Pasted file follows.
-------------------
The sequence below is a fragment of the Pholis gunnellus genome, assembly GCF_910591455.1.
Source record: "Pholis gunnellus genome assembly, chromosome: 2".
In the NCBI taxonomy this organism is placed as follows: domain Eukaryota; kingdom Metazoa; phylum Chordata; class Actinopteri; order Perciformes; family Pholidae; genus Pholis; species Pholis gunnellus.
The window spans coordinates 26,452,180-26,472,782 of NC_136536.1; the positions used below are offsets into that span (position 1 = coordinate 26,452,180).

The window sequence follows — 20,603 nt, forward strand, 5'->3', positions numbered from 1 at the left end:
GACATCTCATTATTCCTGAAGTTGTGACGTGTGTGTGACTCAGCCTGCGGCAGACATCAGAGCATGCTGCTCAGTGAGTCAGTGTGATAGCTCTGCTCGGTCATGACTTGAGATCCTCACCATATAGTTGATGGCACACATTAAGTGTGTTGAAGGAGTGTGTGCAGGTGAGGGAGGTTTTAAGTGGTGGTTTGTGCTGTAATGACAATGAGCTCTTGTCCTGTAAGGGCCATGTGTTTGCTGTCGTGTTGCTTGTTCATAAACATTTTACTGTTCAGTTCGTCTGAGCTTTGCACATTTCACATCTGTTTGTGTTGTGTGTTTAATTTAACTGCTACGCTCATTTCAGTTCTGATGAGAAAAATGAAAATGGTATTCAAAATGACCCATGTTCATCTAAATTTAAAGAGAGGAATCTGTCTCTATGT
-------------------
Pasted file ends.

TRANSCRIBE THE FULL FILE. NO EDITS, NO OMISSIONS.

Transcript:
The sequence below is a fragment of the Pholis gunnellus genome, assembly GCF_910591455.1.
Source record: "Pholis gunnellus genome assembly, chromosome: 2".
In the NCBI taxonomy this organism is placed as follows: domain Eukaryota; kingdom Metazoa; phylum Chordata; class Actinopteri; order Perciformes; family Pholidae; genus Pholis; species Pholis gunnellus.
The window spans coordinates 26,452,180-26,472,782 of NC_136536.1; the positions used below are offsets into that span (position 1 = coordinate 26,452,180).

The window sequence follows — 20,603 nt, forward strand, 5'->3', positions numbered from 1 at the left end:
GACATCTCATTATTCCTGAAGTTGTGACGTGTGTGTGACTCAGCCTGCGGCAGACATCAGAGCATGCTGCTCAGTGAGTCAGTGTGATAGCTCTGCTCGGTCATGACTTGAGATCCTCACCATATAGTTGATGGCACACATTAAGTGTGTTGAAGGAGTGTGTGCAGGTGAGGGAGGTTTTAAGTGGTGGTTTGTGCTGTAATGACAATGAGCTCTTGTCCTGTAAGGGCCATGTGTTTGCTGTCGTGTTGCTTGTTCATAAACATTTTACTGTTCAGTTCGTCTGAGCTTTGCACATTTCACATCTGTTTGTGTTGTGTGTTTAATTTAACTGCTACGCTCATTTCAGTTCTGATGAGAAAAATGAAAATGGTATTCAAAATGACCCATGTTCATCTAAATTTAAAGAGAGGAATCTGTCTCTATGT